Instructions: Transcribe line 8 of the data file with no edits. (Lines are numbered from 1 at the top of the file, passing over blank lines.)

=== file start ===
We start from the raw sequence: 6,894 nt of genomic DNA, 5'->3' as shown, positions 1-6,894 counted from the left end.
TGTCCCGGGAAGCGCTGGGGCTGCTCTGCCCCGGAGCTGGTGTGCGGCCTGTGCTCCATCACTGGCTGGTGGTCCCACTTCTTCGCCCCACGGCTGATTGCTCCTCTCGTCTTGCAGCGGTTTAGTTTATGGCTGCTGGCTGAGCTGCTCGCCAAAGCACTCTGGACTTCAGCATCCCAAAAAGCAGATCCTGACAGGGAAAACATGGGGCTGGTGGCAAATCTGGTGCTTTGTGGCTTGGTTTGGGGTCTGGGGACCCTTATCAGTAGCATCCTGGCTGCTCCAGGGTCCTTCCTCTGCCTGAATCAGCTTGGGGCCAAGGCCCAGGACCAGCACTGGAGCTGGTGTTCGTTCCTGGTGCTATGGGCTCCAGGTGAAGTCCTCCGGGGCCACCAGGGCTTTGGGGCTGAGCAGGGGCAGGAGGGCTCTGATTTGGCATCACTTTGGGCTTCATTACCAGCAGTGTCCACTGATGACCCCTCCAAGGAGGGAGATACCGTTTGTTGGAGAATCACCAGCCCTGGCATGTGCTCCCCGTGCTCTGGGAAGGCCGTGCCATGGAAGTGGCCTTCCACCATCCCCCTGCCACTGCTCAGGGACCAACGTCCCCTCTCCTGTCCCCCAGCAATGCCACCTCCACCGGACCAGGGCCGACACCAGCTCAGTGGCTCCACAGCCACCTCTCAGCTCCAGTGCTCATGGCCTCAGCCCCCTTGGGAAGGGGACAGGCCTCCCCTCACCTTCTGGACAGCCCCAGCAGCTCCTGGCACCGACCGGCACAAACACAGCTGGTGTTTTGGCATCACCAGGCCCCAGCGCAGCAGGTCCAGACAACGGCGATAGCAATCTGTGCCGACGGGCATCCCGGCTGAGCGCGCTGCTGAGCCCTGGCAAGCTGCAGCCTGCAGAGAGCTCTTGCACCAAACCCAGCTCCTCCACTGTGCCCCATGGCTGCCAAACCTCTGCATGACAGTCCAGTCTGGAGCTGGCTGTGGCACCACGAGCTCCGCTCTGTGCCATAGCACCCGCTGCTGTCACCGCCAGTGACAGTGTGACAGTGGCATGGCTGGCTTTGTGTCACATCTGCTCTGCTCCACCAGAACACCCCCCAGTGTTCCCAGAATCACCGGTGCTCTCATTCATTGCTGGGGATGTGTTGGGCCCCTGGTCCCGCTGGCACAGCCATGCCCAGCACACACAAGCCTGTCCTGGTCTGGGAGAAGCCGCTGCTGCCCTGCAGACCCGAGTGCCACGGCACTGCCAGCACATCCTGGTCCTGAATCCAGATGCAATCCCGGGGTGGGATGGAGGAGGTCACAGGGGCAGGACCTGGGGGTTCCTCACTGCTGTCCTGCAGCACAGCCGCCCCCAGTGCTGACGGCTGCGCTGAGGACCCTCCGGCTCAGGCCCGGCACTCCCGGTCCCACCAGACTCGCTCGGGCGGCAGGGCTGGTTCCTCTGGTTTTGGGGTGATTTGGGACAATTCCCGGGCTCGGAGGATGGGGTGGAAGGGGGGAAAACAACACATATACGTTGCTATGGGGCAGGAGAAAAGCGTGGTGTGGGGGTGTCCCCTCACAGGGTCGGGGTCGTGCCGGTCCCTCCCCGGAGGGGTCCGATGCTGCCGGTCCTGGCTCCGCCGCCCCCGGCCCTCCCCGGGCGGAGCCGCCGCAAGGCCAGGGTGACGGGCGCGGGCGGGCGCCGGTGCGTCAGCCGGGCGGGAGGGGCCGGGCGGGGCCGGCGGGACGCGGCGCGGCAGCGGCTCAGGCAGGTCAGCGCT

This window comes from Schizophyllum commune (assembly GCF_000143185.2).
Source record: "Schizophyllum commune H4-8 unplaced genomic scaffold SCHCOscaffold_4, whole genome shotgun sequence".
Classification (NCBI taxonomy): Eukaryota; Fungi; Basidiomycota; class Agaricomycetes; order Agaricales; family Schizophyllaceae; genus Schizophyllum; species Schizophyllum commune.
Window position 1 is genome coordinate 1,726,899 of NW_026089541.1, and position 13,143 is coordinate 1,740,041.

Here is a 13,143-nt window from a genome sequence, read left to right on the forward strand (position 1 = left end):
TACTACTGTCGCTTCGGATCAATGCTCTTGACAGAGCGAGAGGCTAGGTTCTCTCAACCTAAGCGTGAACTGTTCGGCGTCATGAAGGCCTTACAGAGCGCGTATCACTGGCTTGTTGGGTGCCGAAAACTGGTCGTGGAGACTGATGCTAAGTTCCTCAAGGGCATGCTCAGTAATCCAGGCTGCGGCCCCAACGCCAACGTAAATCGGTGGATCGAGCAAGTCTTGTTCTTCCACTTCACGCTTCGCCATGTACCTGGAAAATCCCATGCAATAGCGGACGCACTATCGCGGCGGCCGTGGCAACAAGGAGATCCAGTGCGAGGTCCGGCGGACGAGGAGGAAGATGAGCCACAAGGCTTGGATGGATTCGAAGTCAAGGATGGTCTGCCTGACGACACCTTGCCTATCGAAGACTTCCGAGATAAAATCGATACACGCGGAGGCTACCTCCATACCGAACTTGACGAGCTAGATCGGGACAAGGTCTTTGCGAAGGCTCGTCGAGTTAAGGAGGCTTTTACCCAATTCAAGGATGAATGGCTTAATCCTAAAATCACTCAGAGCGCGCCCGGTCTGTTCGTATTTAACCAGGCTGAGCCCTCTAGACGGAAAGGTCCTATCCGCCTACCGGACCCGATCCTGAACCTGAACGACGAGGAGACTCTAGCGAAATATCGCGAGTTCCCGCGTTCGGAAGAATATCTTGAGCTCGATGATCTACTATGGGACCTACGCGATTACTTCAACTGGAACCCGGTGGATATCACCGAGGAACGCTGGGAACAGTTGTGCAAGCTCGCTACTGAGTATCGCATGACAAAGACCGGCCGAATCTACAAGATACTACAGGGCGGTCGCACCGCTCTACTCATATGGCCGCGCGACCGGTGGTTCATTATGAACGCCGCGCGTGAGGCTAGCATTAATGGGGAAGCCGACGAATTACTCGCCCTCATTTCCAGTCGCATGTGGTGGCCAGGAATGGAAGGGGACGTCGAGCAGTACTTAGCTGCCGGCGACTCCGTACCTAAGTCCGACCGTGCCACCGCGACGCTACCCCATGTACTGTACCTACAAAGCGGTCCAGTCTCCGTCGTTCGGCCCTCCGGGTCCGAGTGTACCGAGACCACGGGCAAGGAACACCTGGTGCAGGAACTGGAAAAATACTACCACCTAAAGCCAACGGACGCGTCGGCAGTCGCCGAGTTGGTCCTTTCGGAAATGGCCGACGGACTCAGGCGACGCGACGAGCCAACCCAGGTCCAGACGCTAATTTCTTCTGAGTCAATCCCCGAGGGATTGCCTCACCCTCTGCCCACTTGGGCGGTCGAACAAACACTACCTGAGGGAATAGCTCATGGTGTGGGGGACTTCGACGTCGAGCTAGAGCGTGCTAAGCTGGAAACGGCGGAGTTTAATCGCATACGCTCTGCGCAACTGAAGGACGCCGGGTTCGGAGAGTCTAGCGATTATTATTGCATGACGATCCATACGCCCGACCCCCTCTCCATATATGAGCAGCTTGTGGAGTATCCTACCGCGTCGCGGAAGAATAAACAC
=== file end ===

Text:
TACTACTGTCGCTTCGGATCAATGCTCTTGACAGAGCGAGAGGCTAGGTTCTCTCAACCTAAGCGTGAACTGTTCGGCGTCATGAAGGCCTTACAGAGCGCGTATCACTGGCTTGTTGGGTGCCGAAAACTGGTCGTGGAGACTGATGCTAAGTTCCTCAAGGGCATGCTCAGTAATCCAGGCTGCGGCCCCAACGCCAACGTAAATCGGTGGATCGAGCAAGTCTTGTTCTTCCACTTCACGCTTCGCCATGTACCTGGAAAATCCCATGCAATAGCGGACGCACTATCGCGGCGGCCGTGGCAACAAGGAGATCCAGTGCGAGGTCCGGCGGACGAGGAGGAAGATGAGCCACAAGGCTTGGATGGATTCGAAGTCAAGGATGGTCTGCCTGACGACACCTTGCCTATCGAAGACTTCCGAGATAAAATCGATACACGCGGAGGCTACCTCCATACCGAACTTGACGAGCTAGATCGGGACAAGGTCTTTGCGAAGGCTCGTCGAGTTAAGGAGGCTTTTACCCAATTCAAGGATGAATGGCTTAATCCTAAAATCACTCAGAGCGCGCCCGGTCTGTTCGTATTTAACCAGGCTGAGCCCTCTAGACGGAAAGGTCCTATCCGCCTACCGGACCCGATCCTGAACCTGAACGACGAGGAGACTCTAGCGAAATATCGCGAGTTCCCGCGTTCGGAAGAATATCTTGAGCTCGATGATCTACTATGGGACCTACGCGATTACTTCAACTGGAACCCGGTGGATATCACCGAGGAACGCTGGGAACAGTTGTGCAAGCTCGCTACTGAGTATCGCATGACAAAGACCGGCCGAATCTACAAGATACTACAGGGCGGTCGCACCGCTCTACTCATATGGCCGCGCGACCGGTGGTTCATTATGAACGCCGCGCGTGAGGCTAGCATTAATGGGGAAGCCGACGAATTACTCGCCCTCATTTCCAGTCGCATGTGGTGGCCAGGAATGGAAGGGGACGTCGAGCAGTACTTAGCTGCCGGCGACTCCGTACCTAAGTCCGACCGTGCCACCGCGACGCTACCCCATGTACTGTACCTACAAAGCGGTCCAGTCTCCGTCGTTCGGCCCTCCGGGTCCGAGTGTACCGAGACCACGGGCAAGGAACACCTGGTGCAGGAACTGGAAAAATACTACCACCTAAAGCCAACGGACGCGTCGGCAGTCGCCGAGTTGGTCCTTTCGGAAATGGCCGACGGACTCAGGCGACGCGACGAGCCAACCCAGGTCCAGACGCTAATTTCTTCTGAGTCAATCCCCGAGGGATTGCCTCACCCTCTGCCCACTTGGGCGGTCGAACAAACACTACCTGAGGGAATAGCTCATGGTGTGGGGGACTTCGACGTCGAGCTAGAGCGTGCTAAGCTGGAAACGGCGGAGTTTAATCGCATACGCTCTGCGCAACTGAAGGACGCCGGGTTCGGAGAGTCTAGCGATTATTATTGCATGACGATCCATACGCCCGACCCCCTCTCCATATATGAGCAGCTTGTGGAGTATCCTACCGCGTCGCGGAAGAATAAACAC